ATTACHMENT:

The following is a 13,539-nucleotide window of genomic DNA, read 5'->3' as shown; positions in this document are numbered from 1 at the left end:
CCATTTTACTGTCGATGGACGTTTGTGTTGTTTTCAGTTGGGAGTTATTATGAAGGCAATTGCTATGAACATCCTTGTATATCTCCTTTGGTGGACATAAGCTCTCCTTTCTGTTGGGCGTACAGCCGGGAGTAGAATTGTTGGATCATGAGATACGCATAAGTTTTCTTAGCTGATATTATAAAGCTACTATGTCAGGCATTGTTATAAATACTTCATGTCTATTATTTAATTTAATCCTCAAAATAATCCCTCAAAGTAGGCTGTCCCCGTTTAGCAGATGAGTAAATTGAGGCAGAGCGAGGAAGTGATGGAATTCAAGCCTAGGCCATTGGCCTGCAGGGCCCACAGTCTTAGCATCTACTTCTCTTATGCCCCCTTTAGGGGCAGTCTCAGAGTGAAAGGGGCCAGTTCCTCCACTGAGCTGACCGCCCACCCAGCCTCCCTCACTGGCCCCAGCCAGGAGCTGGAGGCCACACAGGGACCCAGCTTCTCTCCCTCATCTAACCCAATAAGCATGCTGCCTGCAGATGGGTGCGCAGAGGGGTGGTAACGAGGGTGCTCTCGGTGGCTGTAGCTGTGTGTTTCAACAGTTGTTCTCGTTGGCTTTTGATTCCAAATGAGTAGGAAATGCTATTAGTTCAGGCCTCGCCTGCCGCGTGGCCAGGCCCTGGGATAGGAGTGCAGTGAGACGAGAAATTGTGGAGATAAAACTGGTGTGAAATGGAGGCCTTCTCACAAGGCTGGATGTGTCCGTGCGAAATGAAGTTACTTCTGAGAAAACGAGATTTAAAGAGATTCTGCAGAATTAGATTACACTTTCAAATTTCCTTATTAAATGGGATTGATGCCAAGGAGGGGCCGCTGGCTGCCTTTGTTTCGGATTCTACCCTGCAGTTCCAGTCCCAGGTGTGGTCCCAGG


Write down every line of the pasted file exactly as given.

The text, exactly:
The following is a 13,539-nucleotide window of genomic DNA, read 5'->3' as shown; positions in this document are numbered from 1 at the left end:
CCATTTTACTGTCGATGGACGTTTGTGTTGTTTTCAGTTGGGAGTTATTATGAAGGCAATTGCTATGAACATCCTTGTATATCTCCTTTGGTGGACATAAGCTCTCCTTTCTGTTGGGCGTACAGCCGGGAGTAGAATTGTTGGATCATGAGATACGCATAAGTTTTCTTAGCTGATATTATAAAGCTACTATGTCAGGCATTGTTATAAATACTTCATGTCTATTATTTAATTTAATCCTCAAAATAATCCCTCAAAGTAGGCTGTCCCCGTTTAGCAGATGAGTAAATTGAGGCAGAGCGAGGAAGTGATGGAATTCAAGCCTAGGCCATTGGCCTGCAGGGCCCACAGTCTTAGCATCTACTTCTCTTATGCCCCCTTTAGGGGCAGTCTCAGAGTGAAAGGGGCCAGTTCCTCCACTGAGCTGACCGCCCACCCAGCCTCCCTCACTGGCCCCAGCCAGGAGCTGGAGGCCACACAGGGACCCAGCTTCTCTCCCTCATCTAACCCAATAAGCATGCTGCCTGCAGATGGGTGCGCAGAGGGGTGGTAACGAGGGTGCTCTCGGTGGCTGTAGCTGTGTGTTTCAACAGTTGTTCTCGTTGGCTTTTGATTCCAAATGAGTAGGAAATGCTATTAGTTCAGGCCTCGCCTGCCGCGTGGCCAGGCCCTGGGATAGGAGTGCAGTGAGACGAGAAATTGTGGAGATAAAACTGGTGTGAAATGGAGGCCTTCTCACAAGGCTGGATGTGTCCGTGCGAAATGAAGTTACTTCTGAGAAAACGAGATTTAAAGAGATTCTGCAGAATTAGATTACACTTTCAAATTTCCTTATTAAATGGGATTGATGCCAAGGAGGGGCCGCTGGCTGCCTTTGTTTCGGATTCTACCCTGCAGTTCCAGTCCCAGGTGTGGTCCCAGG